Kappata, Stephen (1936–2007) By Cantone, Helena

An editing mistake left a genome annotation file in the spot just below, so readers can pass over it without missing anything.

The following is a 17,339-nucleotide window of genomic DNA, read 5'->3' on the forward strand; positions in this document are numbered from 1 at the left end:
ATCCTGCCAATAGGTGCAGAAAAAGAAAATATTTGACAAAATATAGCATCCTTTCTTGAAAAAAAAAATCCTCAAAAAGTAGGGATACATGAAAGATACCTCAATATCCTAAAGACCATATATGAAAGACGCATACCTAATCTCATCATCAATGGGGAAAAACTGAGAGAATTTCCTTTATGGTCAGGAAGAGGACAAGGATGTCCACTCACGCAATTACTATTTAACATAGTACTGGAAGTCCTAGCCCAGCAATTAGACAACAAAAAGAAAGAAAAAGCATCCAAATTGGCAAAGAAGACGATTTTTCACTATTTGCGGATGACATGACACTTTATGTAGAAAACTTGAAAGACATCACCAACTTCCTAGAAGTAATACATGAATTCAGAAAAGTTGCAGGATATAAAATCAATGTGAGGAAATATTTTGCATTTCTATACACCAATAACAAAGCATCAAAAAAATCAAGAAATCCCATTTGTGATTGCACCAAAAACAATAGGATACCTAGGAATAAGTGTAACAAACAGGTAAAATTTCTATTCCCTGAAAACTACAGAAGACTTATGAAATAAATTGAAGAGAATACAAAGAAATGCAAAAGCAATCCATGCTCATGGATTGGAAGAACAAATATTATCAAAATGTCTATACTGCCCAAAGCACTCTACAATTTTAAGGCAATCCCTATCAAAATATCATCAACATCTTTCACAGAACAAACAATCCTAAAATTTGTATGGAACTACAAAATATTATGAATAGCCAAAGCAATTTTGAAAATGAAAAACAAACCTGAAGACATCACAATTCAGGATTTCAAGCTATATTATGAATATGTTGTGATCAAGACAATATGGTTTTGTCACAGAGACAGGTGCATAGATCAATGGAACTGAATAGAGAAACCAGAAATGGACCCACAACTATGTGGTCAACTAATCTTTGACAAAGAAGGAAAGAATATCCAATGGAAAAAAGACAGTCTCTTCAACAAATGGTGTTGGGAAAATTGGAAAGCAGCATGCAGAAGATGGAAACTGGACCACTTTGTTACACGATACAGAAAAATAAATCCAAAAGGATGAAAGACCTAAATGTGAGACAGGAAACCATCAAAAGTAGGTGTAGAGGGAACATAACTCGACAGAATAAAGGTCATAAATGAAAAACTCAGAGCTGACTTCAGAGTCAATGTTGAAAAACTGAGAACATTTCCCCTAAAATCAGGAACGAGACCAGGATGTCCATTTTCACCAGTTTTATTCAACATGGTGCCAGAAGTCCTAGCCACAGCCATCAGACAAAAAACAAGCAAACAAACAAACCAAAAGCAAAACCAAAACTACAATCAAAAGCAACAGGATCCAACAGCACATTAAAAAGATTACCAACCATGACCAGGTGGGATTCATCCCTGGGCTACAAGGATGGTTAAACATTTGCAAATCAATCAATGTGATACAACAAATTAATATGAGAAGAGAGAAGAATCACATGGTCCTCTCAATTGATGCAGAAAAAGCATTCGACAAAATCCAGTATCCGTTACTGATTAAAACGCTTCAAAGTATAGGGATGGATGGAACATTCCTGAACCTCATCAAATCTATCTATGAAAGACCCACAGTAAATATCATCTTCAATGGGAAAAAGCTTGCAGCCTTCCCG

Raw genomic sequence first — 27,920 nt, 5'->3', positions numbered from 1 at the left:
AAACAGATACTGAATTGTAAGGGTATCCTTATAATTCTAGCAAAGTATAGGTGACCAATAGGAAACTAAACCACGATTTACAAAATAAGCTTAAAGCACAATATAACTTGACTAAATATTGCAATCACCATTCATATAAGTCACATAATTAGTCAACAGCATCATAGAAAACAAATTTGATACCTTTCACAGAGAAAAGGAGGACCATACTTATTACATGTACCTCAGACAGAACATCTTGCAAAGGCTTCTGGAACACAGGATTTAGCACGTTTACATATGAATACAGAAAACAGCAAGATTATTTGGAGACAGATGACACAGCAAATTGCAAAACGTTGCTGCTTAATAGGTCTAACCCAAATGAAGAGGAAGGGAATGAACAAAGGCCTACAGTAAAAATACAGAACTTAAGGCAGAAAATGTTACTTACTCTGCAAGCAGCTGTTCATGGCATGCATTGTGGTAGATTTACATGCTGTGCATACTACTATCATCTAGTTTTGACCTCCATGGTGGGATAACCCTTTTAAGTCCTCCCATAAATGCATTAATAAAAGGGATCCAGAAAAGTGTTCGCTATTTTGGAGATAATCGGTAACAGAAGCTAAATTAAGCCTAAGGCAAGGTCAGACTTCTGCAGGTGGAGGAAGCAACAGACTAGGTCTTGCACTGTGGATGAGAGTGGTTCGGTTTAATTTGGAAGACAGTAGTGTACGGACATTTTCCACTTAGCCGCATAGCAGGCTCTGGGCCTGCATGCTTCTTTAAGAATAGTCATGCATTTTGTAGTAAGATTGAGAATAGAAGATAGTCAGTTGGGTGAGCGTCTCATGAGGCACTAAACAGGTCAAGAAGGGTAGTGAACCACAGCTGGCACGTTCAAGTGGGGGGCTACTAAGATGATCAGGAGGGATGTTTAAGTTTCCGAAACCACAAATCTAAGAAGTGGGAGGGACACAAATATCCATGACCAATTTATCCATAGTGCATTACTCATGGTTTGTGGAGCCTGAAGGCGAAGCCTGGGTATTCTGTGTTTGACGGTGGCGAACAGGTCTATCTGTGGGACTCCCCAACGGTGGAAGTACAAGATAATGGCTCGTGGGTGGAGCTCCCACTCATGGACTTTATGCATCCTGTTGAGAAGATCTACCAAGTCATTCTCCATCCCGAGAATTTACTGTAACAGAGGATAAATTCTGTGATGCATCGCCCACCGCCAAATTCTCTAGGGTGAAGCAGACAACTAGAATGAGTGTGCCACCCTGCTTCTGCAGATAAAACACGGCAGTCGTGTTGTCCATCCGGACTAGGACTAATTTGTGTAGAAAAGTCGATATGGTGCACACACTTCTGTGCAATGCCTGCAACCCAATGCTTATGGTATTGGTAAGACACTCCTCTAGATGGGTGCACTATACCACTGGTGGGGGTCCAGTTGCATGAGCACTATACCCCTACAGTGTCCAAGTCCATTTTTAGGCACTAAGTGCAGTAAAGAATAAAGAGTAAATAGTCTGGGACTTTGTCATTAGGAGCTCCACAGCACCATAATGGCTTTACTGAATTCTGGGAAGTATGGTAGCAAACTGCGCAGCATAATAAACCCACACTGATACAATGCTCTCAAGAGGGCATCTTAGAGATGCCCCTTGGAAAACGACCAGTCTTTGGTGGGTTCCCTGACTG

Stephen Chipango Kappata was born in Zambia in 1936 to Angolan migrant parents who had fled Angola during the Portuguese wars of conquest during World War I. Kappata began painting in 1969–1970, following a meeting with an artist who sold paintings depicting Victoria Falls in the local tourist market. At first Kappata sold his paintings to a largely local market centered around the town of Mongu. Following a brief period abroad in Britain, where he received some training in film, photography, and illustration, Kappata returned to Zambia. It was there, in 1982, that he met Anna-Lise Clausen, the Danish woman who helped organize Kappata’s first solo exhibition at the Mpapa Gallery in 1986. Kappata went on to take part in numerous international shows, including the Third Havana Biennial in Cuba in 1989. Kappata’s work is a complex interplay between satire and education, his paintings generally addressing three main themes: Zambians traditions, customs, and culture; the historical experience and injustice of colonialism; and social commentary on contemporary issues including alcoholism, AIDS, sexual promiscuity, and workers’ rights. Although Kappata’s work was in many ways marketed by a Western-driven African art market as “naive,” “self-trained” and “folkloristic,” today his paintings stand out as an important testament of Zambian and South African political and social history.